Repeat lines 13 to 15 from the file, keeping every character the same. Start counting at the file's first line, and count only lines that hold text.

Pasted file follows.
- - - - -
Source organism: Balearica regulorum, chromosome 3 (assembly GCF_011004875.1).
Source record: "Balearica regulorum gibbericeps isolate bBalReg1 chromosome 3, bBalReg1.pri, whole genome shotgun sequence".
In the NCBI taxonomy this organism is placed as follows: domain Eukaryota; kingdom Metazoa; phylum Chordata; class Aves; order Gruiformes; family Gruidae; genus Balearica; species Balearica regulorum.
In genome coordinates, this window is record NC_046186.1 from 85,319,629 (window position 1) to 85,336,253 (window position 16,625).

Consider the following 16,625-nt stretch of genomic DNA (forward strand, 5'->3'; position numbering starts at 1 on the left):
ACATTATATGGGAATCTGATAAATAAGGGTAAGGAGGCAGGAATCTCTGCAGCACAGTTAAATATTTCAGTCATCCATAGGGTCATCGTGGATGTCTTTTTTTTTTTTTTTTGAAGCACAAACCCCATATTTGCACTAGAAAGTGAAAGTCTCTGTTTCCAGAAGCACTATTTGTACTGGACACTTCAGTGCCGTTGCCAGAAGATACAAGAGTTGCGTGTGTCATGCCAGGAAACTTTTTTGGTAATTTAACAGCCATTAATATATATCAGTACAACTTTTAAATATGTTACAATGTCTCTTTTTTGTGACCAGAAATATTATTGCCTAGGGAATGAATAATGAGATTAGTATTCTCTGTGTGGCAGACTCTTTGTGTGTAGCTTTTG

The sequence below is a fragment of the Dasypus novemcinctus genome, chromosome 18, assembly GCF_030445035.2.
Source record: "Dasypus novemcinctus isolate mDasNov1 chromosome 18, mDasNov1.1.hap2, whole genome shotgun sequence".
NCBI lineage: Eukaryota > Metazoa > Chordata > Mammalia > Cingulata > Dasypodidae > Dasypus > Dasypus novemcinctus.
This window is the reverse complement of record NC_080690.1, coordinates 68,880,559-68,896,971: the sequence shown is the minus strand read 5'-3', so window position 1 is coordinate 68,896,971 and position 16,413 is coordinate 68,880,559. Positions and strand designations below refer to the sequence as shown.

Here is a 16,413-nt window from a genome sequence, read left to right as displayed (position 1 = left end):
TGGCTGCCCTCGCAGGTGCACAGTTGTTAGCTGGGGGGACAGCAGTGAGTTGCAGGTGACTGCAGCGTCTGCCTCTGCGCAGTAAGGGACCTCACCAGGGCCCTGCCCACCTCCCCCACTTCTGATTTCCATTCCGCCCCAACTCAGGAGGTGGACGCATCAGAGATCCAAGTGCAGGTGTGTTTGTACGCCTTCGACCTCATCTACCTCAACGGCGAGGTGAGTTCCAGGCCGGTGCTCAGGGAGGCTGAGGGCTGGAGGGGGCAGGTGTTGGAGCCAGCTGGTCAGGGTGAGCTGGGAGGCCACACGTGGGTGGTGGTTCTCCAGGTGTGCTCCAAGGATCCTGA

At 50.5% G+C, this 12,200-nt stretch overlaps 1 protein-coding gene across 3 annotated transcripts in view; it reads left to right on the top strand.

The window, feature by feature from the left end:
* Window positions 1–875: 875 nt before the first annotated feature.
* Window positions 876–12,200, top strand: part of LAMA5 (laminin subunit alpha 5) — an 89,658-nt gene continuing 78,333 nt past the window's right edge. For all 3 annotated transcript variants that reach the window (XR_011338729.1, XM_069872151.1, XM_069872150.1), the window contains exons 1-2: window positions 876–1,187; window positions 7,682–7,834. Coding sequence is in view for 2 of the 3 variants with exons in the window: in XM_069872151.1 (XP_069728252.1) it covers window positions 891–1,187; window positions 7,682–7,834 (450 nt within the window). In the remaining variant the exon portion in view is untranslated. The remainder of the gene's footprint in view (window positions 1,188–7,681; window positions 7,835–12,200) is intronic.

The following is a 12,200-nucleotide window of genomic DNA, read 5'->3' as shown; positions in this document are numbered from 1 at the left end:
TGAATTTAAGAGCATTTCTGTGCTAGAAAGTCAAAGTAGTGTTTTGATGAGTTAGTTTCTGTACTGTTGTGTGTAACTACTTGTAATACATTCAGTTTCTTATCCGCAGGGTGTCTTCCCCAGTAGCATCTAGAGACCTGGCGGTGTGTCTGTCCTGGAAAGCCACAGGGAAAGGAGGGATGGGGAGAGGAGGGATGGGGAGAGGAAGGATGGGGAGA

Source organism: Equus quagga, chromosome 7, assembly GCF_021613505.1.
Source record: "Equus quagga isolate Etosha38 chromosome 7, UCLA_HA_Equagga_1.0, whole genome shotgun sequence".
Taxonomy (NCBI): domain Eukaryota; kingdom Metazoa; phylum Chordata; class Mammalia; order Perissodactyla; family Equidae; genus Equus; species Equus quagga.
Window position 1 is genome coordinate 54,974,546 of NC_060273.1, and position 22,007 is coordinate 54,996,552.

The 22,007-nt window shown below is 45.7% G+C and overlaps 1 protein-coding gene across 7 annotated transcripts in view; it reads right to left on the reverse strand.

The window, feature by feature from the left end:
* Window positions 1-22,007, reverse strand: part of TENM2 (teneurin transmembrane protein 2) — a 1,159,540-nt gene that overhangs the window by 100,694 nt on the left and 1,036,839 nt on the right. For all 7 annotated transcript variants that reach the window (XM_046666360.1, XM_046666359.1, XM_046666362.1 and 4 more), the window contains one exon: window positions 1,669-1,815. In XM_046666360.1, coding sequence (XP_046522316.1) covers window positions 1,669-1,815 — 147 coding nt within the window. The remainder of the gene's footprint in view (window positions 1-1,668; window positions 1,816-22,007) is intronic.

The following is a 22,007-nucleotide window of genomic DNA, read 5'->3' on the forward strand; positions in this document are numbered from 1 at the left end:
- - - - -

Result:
At 50.5% G+C, this 12,200-nt stretch overlaps 1 protein-coding gene across 3 annotated transcripts in view; it reads left to right on the top strand.

The window, feature by feature from the left end:
* Window positions 1–875: 875 nt before the first annotated feature.